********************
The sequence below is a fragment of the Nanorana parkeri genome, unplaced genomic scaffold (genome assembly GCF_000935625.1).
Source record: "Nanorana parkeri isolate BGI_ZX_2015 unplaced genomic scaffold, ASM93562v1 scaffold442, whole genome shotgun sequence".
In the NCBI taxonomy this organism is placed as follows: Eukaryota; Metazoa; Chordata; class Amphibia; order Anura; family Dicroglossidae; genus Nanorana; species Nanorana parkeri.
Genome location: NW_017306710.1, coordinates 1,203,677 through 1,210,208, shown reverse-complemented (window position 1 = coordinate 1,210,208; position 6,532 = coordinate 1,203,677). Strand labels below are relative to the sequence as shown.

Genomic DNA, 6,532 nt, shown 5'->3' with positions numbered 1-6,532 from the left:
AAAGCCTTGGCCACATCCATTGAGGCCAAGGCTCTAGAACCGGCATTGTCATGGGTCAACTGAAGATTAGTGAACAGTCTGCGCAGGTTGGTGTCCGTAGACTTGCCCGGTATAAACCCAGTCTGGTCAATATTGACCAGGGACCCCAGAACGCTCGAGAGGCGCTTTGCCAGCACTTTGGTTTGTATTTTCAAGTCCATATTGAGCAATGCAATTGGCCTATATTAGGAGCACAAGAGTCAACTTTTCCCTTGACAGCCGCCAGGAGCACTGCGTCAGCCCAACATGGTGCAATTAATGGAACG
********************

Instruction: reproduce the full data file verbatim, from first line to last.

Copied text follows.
The sequence below is a fragment of the Nanorana parkeri genome, unplaced genomic scaffold (genome assembly GCF_000935625.1).
Source record: "Nanorana parkeri isolate BGI_ZX_2015 unplaced genomic scaffold, ASM93562v1 scaffold442, whole genome shotgun sequence".
In the NCBI taxonomy this organism is placed as follows: Eukaryota; Metazoa; Chordata; class Amphibia; order Anura; family Dicroglossidae; genus Nanorana; species Nanorana parkeri.
Genome location: NW_017306710.1, coordinates 1,203,677 through 1,210,208, shown reverse-complemented (window position 1 = coordinate 1,210,208; position 6,532 = coordinate 1,203,677). Strand labels below are relative to the sequence as shown.

Genomic DNA, 6,532 nt, shown 5'->3' with positions numbered 1-6,532 from the left:
AAAGCCTTGGCCACATCCATTGAGGCCAAGGCTCTAGAACCGGCATTGTCATGGGTCAACTGAAGATTAGTGAACAGTCTGCGCAGGTTGGTGTCCGTAGACTTGCCCGGTATAAACCCAGTCTGGTCAATATTGACCAGGGACCCCAGAACGCTCGAGAGGCGCTTTGCCAGCACTTTGGTTTGTATTTTCAAGTCCATATTGAGCAATGCAATTGGCCTATATTAGGAGCACAAGAGTCAACTTTTCCCTTGACAGCCGCCAGGAGCACTGCGTCAGCCCAACATGGTGCAATTAATGGAACG